Navi Mumbai: Environmentalists have written to the prime minister regarding the notification and conservation of satellite-mapped wetlands in Mumbai and its suburbs along with the lakes created under the Amrit Sarovar Scheme across the country.
They have raised concerns over the slow pace of notifying wetlands and their conservation. There are around 39 water bodies in Mumbai and suburbs. However, they need to be notified and conserved.
PM's Amrit Sarovar project
Under the PM's favourite Amrit Sarovar project, over 80,000 water bodies have been created across the country. If these are not conserved and notified as wetlands, they face the danger of many water bodies that we lost under the name of urban development, the environmentalists said.
The ambiguity over listing and then notifying the Atlas-identified wetlands has created so much confusion that the nation is losing the precious water bodies to the haphazard urban development, the green groups pointed out.
Just about 1,255 wetlands have been notified for conservation of the 7.57 lakh wetlands identified by the Atlas prepared by the Space Application Centre (SAC) of the ISRO, as per the union Ministry of Environment, Forest and Climate Control (MOEFCC)-sponsored Indian Wetlands website.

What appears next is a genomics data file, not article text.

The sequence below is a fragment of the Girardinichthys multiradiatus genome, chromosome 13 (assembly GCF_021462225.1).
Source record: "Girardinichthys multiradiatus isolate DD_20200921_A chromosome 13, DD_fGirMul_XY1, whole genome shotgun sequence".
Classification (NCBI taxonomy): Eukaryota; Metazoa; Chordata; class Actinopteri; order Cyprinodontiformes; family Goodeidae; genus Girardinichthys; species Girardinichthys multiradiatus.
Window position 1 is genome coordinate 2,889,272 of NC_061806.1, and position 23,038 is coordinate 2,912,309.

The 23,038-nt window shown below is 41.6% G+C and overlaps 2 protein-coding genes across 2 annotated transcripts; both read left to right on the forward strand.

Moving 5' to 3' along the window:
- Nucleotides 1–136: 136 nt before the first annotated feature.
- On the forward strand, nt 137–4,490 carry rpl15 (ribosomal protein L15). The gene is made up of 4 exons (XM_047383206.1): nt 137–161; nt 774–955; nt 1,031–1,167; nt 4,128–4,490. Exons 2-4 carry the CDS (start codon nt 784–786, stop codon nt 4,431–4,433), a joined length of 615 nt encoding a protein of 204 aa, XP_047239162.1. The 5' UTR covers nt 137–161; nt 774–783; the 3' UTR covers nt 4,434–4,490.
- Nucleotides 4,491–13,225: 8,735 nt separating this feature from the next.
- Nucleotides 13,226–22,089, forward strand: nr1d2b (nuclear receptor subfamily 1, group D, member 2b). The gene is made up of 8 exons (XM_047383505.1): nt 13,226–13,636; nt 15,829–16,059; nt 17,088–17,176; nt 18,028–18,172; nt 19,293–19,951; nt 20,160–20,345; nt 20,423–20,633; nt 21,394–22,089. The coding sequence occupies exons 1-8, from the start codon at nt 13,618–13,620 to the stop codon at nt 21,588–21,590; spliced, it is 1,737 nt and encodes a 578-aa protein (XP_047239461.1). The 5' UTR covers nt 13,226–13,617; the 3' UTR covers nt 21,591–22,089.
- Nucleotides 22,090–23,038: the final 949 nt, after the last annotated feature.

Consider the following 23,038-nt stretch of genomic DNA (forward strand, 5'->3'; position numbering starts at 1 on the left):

“We draw your attention to the specific issue of gross delay in listing and notifying the wetlands as per the Wetland Atlas of 2006-07 and the decadal change atlas of 2016-17,” NatConnect director B N Kumar said.
Most of the wetlands, major and minor, are constantly facing the threat of being buried under the guise of development, he said and apprehended that the 75,000-odd Amrit Sarovars will also face the same fate as many wetlands that were buried in major cities if they are not notified as wetlands.
Kumar said, “The government has rightly stressed the importance of on its website Indian Wetlands as the source of water, flood and storm buffers, water purifiers, recreation and tourism destinations, places suited for multi-disciplinary studies on nature-society interactions, carbon sinks, habitat for migratory birds and biodiversity hotspots.”
“Our main supply of freshwater comes from an array of wetlands. Groundwater contained in aquifers accounts for over 95% of available freshwater and is the most critical source of drinking water and irrigation. Several wetlands help soak rainfall and recharge groundwater,” the government website says.
Demand for a wetland status
Kharghar-based activist Nareshchandra Singh agreed that Amrit Sarovars must also be given the status of wetlands and be brought under the purview of the Central and State Wetland Authorities. Experience in several parts of Navi Mumbai showed that the authorities remained generally unconcerned about protecting the wetlands, identified by the Atlas or otherwise.
Nandakumar Pawar, head of Shri Ekvira Aai Pratishtan, said: “we have lost several intertidal wetlands in Uran to the so-called infrastructure development during the last over four years with the authorities concerned remaining unconcerned.”
First of all, the district authorities ought to have to have confirmed the status of the wetlands as per the Atlas and reported for notification which would have paved the way for their conservation, Pawar pointed out.